In many parts of Asia, the most common way to show respect for one’s elders is through a bow to the older person. The bow takes on several different forms all throughout Asia and is a part of the origin of the Mano. However, perhaps the most influential origin of the Mano is traced to the period of Spanish colonization in the Philippines. At that time, the Pope, who held the highest office in the Church, extended his hand to the clergy as they kissed his signet ring in order to receive his blessing. The Catholic friars and priests who colonized the Philippines adapted this custom and insisted that the Indios (native Filipinos) kiss their hand as a sign of their power over them. As a result, the Filipinos appropriated this tradition as a sign of respect to one’s elders through the “mano.” 
Thus, the uniquely Filipino ritual of the Mano evolved both from the Asian tradition of respect for one’s elders and the custom of kissing an honored person’s hand from the Spaniards.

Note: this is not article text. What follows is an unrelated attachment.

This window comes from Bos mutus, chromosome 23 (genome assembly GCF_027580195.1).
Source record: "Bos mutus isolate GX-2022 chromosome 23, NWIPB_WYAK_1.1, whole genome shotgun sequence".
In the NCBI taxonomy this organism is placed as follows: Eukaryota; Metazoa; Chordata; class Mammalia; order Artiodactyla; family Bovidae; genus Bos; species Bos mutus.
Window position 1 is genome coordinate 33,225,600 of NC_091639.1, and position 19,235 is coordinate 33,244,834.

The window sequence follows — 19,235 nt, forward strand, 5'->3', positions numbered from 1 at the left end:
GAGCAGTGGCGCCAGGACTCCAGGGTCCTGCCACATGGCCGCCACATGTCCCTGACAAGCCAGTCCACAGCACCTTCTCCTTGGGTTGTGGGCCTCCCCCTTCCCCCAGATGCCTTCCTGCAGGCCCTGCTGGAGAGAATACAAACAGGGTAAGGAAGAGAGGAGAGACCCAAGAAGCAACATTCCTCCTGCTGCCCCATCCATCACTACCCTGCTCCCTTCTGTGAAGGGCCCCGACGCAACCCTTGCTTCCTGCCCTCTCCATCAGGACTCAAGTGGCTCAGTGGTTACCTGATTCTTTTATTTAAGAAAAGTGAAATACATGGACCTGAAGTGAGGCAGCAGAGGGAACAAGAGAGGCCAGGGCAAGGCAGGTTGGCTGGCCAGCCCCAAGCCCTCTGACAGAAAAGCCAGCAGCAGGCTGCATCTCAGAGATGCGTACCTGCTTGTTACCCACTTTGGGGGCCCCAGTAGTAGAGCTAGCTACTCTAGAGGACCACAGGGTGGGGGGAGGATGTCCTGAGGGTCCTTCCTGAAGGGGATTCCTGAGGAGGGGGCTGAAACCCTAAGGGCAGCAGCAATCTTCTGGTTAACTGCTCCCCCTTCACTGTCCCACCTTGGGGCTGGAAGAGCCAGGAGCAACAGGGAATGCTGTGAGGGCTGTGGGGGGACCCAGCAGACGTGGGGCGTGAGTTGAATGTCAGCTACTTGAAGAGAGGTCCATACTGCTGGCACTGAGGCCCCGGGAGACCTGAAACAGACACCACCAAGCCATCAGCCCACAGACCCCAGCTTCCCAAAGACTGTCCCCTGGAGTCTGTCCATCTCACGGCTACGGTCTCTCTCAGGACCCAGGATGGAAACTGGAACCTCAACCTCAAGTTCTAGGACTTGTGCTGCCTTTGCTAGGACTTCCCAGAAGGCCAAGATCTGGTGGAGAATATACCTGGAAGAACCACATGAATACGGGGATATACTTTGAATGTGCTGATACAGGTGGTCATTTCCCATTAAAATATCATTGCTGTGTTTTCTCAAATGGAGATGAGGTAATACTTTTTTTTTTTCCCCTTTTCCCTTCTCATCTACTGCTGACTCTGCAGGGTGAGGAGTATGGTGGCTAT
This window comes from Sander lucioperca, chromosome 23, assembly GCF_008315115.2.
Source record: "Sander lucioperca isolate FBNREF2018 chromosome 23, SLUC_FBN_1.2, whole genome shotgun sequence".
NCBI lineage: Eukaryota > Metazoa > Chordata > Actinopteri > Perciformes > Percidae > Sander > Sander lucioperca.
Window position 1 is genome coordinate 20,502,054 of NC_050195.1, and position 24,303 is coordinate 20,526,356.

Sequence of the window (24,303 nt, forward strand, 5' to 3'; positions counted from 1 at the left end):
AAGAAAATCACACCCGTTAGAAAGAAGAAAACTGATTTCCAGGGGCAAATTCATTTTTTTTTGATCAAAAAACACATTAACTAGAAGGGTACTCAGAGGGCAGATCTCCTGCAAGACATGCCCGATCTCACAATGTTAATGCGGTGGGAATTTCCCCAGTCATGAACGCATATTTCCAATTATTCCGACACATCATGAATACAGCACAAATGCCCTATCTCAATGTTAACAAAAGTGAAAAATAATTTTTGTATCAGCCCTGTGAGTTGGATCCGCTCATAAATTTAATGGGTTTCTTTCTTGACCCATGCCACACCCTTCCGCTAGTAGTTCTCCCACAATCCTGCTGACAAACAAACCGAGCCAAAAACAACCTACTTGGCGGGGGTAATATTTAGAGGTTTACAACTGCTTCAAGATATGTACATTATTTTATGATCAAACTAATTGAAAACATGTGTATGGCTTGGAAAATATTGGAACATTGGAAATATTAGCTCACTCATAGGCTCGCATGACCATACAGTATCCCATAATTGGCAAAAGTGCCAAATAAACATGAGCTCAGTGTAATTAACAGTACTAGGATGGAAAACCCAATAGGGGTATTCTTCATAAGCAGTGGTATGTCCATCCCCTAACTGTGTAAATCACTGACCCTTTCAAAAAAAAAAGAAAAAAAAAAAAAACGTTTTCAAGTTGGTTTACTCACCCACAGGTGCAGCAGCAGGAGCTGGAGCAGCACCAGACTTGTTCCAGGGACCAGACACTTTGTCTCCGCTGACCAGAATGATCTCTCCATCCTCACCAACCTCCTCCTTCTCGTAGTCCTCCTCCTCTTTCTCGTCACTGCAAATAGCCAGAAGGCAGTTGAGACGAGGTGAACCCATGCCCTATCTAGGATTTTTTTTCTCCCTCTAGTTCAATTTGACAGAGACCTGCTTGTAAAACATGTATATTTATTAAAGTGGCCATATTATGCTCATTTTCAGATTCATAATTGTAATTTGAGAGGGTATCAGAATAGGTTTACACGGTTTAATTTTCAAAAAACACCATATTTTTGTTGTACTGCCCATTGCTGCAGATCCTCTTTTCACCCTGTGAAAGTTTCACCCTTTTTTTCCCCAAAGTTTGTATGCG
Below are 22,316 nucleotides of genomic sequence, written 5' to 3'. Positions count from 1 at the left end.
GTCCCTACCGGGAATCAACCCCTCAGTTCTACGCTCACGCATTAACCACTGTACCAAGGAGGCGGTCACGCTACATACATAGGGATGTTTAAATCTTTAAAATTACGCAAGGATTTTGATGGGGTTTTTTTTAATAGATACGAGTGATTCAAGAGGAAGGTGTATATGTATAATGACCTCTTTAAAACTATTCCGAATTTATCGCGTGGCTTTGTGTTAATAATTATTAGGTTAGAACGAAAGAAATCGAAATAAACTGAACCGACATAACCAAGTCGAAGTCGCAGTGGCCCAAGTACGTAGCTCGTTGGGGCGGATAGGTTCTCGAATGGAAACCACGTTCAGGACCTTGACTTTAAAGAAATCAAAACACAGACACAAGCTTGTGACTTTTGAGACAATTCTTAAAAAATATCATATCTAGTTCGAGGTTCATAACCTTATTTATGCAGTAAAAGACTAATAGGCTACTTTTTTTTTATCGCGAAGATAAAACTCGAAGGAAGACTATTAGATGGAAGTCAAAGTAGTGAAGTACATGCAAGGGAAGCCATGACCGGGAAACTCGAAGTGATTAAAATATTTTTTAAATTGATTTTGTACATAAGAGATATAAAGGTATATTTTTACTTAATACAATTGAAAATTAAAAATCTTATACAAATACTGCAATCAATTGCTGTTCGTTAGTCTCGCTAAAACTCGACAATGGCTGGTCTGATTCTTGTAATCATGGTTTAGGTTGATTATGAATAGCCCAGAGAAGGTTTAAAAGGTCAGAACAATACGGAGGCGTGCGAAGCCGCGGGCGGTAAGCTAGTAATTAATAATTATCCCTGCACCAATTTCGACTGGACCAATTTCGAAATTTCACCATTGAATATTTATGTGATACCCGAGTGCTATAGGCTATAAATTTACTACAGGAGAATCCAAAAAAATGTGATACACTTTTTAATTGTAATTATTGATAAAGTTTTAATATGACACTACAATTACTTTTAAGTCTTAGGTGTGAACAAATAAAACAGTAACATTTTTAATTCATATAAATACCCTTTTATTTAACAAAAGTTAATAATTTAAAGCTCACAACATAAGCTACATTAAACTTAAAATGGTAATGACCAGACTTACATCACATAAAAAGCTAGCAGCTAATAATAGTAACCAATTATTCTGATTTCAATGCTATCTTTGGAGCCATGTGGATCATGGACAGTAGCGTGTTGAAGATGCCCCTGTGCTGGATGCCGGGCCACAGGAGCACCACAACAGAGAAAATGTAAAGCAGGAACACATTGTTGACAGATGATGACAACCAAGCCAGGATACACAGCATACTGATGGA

Usage and Context
In today’s Philippine setting, the “mano” is still used by Filipinos as a sign of respect to their elders. It is usually done when the elder is seen for the first time in the day or upon entering a house or gathering. There is no age limit for the usage of the mano but it is usually practiced on those older by two generations or more. Even adults may bless people older than them though the mano practice is mainly used by Filipino children at present. Younger children are initially instructed by their parents to “mano” until they are old enough to do so on their own.